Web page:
Monitor home network traffic with OpenWRT and Syslog-ng and Elasticsearch Security

Monitor home network traffic with OpenWRT and Syslog-ng with Elasticsearch Security. I wanted to see what happens on my home network. Is there something going on I should be aware of? Is there any device which creates suspicious connections like phoning home? I will use OpenWRT and syslog-ng to get the answers and Elasticsearch Security to get the analytics.Kibana dashboard showing data from OpenWRT traffic syslogs

Important updates: 12/02/2023

This post seems like getting some of attention from various people recently and I am very happy about it. I understand the need of reproducible configurations both for Syslog-NG and Elasticsearch, I would expect it too. I tried to address most of the problems mentioned in the comment section. The following changes occurred.

  1. syslog-ng’s configuration has been refactored and updated to match up version 4.5.0, also many hard wired settings are now populated via environment variables.
  2. A Dockerfile is provided to help people who requires container images. This image is only meant for transforming fail2ban, dnsmasq, unbound and ulogd2 logs to Elasticsearch. Although you can send any kind of logs to TCP 6514 (IETF syslog) or TCP 514 (BSD syslog) of the container, do not expect them to be properly indexed by Elasticsearch.
  3. Be aware. The Dockerfile initializes a copy of GeoLite2-City.mmdb from a 3rd party site. It is only for testing, implement your own method to fetch maps complying to the license requirements.
  4. The legacy index template “network” has been converted to composable template. Tested it with Elasticsearch 8.7.1
  5. Elasticsearch was installed by using this elkninja/elastic-stack-docker-part-one/docker-compose.yaml.

Regarding Elasticsearch I have changed my mind. It is simply an overkill for most people who monitors home network traffic with OpenWRT and Syslog-ng. Even I myself have abandoned it 2 years ago. Although I updated Elasticsearch configurations but they are not thoroughly tested and I am not even planning to test it in the future. I have plans to look for another more lightweight solutions for visualizations. And maybe run it next to Home Assistant on Kubernetes. 🙂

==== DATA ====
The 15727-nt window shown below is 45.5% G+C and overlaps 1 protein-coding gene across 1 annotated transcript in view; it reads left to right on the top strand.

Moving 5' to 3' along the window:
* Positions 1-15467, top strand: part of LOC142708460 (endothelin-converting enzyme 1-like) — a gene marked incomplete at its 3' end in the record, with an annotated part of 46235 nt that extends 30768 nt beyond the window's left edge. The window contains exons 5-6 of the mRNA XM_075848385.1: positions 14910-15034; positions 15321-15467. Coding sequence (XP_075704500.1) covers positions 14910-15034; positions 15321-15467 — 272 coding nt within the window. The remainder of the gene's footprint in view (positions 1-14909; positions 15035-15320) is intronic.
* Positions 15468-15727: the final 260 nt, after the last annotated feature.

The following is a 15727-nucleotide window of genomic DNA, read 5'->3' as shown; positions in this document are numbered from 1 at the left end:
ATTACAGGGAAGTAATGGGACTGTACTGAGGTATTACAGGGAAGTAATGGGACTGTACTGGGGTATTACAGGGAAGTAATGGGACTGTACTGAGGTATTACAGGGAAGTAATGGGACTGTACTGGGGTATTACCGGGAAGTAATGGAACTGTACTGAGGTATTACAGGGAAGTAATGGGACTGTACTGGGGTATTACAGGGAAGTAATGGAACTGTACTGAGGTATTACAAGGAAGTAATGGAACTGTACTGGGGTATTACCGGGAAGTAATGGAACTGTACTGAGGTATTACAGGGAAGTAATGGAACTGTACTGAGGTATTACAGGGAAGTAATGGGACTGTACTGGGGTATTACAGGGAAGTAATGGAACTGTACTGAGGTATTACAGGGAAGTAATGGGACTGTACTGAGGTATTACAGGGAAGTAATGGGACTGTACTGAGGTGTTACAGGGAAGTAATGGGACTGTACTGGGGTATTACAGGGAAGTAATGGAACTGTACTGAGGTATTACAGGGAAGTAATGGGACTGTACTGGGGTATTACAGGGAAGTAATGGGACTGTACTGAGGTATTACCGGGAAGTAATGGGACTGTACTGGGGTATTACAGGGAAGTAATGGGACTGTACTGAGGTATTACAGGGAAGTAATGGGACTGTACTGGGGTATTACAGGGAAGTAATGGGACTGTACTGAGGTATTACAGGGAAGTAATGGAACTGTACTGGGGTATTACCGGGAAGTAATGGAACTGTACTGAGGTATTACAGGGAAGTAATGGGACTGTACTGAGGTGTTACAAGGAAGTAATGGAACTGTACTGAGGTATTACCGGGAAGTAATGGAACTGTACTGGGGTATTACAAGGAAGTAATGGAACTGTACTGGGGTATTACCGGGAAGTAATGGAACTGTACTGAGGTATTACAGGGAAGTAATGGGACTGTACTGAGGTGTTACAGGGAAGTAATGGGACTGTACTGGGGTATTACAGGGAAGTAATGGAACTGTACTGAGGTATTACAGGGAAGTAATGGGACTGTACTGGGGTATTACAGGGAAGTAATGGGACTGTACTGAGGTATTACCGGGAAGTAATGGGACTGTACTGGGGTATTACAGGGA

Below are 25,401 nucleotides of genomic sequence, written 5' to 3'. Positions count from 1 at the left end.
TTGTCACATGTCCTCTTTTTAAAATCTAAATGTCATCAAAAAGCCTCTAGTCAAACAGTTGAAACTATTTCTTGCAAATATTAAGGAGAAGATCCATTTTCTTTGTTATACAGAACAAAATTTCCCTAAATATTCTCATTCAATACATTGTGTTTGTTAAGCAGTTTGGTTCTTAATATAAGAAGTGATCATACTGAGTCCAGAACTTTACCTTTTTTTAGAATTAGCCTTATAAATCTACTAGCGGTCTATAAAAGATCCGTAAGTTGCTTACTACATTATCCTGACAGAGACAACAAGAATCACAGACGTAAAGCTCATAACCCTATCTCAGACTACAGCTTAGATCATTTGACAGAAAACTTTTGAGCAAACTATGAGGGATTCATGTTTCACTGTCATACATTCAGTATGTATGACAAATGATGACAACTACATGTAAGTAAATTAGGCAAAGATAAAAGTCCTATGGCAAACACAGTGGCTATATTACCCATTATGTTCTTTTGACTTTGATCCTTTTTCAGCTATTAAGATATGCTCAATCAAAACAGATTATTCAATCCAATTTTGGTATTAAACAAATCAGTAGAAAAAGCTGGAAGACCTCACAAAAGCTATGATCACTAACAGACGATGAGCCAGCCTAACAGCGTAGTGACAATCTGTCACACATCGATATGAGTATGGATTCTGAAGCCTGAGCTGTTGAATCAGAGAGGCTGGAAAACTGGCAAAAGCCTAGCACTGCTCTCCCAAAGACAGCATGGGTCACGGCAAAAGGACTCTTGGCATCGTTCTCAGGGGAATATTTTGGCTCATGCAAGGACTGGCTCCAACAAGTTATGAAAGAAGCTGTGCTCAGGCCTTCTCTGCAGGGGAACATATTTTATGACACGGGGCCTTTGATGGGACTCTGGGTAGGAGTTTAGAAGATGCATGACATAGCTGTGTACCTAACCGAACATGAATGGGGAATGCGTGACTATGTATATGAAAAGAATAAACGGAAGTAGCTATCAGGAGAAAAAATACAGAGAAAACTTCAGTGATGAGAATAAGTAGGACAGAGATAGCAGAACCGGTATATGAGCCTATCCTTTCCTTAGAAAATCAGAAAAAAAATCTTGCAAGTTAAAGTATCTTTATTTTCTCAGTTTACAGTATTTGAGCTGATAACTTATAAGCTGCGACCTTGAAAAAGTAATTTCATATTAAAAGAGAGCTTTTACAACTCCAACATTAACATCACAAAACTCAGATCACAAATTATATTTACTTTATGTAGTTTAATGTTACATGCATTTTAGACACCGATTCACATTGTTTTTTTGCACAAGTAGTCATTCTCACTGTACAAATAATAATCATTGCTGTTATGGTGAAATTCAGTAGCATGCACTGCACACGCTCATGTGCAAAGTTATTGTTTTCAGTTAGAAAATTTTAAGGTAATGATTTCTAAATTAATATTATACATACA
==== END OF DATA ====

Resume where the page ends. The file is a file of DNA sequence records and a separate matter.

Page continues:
About monitoring home network traffic with OpenWRT and Syslog-ng

SOHO routers are usually not really resourceful, neither is mine. Therefore I needed a solution using as little resource as possible but still capable to answers that questions. My solution uses connection tracking data from an OpenWRT router. Offload the information from OpenWRT to a central syslog server. Enrich it with GeoIP and session length metadata by using syslog-ng. Then analyze the logs with Elasticsearch. Recently it has been also enchanced with DNS information thanks to either dnsmasq or unbound DNS servers.

The first part of this blog series answers where the packets come and go and some metrics. What are inside the packets is up to another posts. Continue reading Monitor home network traffic with OpenWRT and Syslog-ng and Elasticsearch Security

Visualizing NGINX access logs in Kibana

Visualizing NGINX access logs in Kibana is one of my most visited post in my blog. It is time for a major update. This guide can easily be added into a central log server where someone already collects logs of Docker containers. Especially because it is quite common to run web servers in containerized systems. This tutorial shows you how to parse access logs of NGINX or Apache with syslog-ng and create ECS compatible data in Elasticsearch. I also describe how visualizing NGINX access logs in Kibana can be done.

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Simplified guide to logging Containers to Elasticsearch in 2020 (with syslog-ng)

A simplified guide to logging Docker to Elasticsearch. Although there are many tutorials about how to ship Containers logs to Elasticsearch, this one is different from all as it uses syslog-ng. It also works with Podman!

Update: I moved the chapters about parsing and visualizing NGINX / Apache access logs in Kibana into a dedicated post / github repo.

Update 2: This post has been refactored and simplified to be compatible with Elasticsearch ECS and make it easier to implement. Compatible with Elasticsearch 7.x.

Update 3 (2020): Add support both for Docker and Podman. Improved readability. Continue reading Simplified guide to logging Containers to Elasticsearch in 2020 (with syslog-ng)

Visualizing Fail2ban logs in Kibana

In the last post I wrote about how you can create a central syslog server. This time I will show you how you can use syslog-ng to parse fail2ban log messages, enrich it with GeoIP metadata and send into Elasticsearch. You can even visualizing Fail2ban logs in Kibana to see where the failed login attempts are coming from.

Update: This post has been reviewed and all Fail2ban and GeoIP related contents have been merged here from the previous post. Look no further, you will find everything you need here. Note that this guide requires Elasticsearch 7.x.

Continue reading Visualizing Fail2ban logs in Kibana

Creating a central syslog server

Your home network might already contain some devices or systems like a home server, a WiFi router, a media player, or home automation system. It is a best practice creating a central syslog server and storing logs of various sources in one place.

Update: The fail2ban and GeoIP related contents have been merged into post visualizing Fail2ban logs in Kibana.

This post will cover the basics. Creating a central log server and receiving logs from an OpenWRT device. Please note that you can do many more. See the other posts I created in this subject.

Continue reading Creating a central syslog server